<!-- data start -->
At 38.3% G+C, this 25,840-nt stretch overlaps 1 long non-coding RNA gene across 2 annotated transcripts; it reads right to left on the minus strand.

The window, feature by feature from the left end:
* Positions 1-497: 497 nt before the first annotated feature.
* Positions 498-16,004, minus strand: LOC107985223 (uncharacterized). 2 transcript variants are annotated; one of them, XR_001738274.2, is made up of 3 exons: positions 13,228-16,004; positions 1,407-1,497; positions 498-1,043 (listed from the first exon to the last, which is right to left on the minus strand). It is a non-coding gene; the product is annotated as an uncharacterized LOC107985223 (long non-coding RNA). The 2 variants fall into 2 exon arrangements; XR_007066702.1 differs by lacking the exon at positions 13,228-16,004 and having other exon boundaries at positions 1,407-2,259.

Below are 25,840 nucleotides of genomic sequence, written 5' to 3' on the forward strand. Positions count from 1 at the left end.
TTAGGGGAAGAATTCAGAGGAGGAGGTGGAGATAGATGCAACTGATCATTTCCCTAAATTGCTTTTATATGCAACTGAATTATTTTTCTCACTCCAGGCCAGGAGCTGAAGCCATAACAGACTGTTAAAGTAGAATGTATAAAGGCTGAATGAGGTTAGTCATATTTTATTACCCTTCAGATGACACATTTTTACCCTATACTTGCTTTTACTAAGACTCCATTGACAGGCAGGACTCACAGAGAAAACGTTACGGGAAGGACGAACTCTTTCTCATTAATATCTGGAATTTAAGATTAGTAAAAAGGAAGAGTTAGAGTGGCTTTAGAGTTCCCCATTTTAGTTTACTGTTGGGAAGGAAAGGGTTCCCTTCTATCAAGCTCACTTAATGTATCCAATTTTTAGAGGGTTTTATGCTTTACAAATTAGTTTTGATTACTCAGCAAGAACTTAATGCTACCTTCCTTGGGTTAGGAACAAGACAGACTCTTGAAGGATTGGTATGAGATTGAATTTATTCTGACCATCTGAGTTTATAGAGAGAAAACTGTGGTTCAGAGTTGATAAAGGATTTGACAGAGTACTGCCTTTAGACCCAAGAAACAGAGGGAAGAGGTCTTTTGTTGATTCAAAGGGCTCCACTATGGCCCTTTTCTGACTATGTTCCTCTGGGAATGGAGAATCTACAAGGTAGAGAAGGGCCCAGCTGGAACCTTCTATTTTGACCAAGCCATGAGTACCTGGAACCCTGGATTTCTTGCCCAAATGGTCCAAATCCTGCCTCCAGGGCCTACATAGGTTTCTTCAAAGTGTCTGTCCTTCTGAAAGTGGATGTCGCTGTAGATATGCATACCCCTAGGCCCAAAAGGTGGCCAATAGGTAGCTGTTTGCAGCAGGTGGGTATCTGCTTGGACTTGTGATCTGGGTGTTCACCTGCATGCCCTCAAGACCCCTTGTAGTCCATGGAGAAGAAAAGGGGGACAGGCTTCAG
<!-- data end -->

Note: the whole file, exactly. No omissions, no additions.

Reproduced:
At 38.3% G+C, this 25,840-nt stretch overlaps 1 long non-coding RNA gene across 2 annotated transcripts; it reads right to left on the minus strand.

The window, feature by feature from the left end:
* Positions 1-497: 497 nt before the first annotated feature.
* Positions 498-16,004, minus strand: LOC107985223 (uncharacterized). 2 transcript variants are annotated; one of them, XR_001738274.2, is made up of 3 exons: positions 13,228-16,004; positions 1,407-1,497; positions 498-1,043 (listed from the first exon to the last, which is right to left on the minus strand). It is a non-coding gene; the product is annotated as an uncharacterized LOC107985223 (long non-coding RNA). The 2 variants fall into 2 exon arrangements; XR_007066702.1 differs by lacking the exon at positions 13,228-16,004 and having other exon boundaries at positions 1,407-2,259.

Below are 25,840 nucleotides of genomic sequence, written 5' to 3' on the forward strand. Positions count from 1 at the left end.
TTAGGGGAAGAATTCAGAGGAGGAGGTGGAGATAGATGCAACTGATCATTTCCCTAAATTGCTTTTATATGCAACTGAATTATTTTTCTCACTCCAGGCCAGGAGCTGAAGCCATAACAGACTGTTAAAGTAGAATGTATAAAGGCTGAATGAGGTTAGTCATATTTTATTACCCTTCAGATGACACATTTTTACCCTATACTTGCTTTTACTAAGACTCCATTGACAGGCAGGACTCACAGAGAAAACGTTACGGGAAGGACGAACTCTTTCTCATTAATATCTGGAATTTAAGATTAGTAAAAAGGAAGAGTTAGAGTGGCTTTAGAGTTCCCCATTTTAGTTTACTGTTGGGAAGGAAAGGGTTCCCTTCTATCAAGCTCACTTAATGTATCCAATTTTTAGAGGGTTTTATGCTTTACAAATTAGTTTTGATTACTCAGCAAGAACTTAATGCTACCTTCCTTGGGTTAGGAACAAGACAGACTCTTGAAGGATTGGTATGAGATTGAATTTATTCTGACCATCTGAGTTTATAGAGAGAAAACTGTGGTTCAGAGTTGATAAAGGATTTGACAGAGTACTGCCTTTAGACCCAAGAAACAGAGGGAAGAGGTCTTTTGTTGATTCAAAGGGCTCCACTATGGCCCTTTTCTGACTATGTTCCTCTGGGAATGGAGAATCTACAAGGTAGAGAAGGGCCCAGCTGGAACCTTCTATTTTGACCAAGCCATGAGTACCTGGAACCCTGGATTTCTTGCCCAAATGGTCCAAATCCTGCCTCCAGGGCCTACATAGGTTTCTTCAAAGTGTCTGTCCTTCTGAAAGTGGATGTCGCTGTAGATATGCATACCCCTAGGCCCAAAAGGTGGCCAATAGGTAGCTGTTTGCAGCAGGTGGGTATCTGCTTGGACTTGTGATCTGGGTGTTCACCTGCATGCCCTCAAGACCCCTTGTAGTCCATGGAGAAGAAAAGGGGGACAGGCTTCAG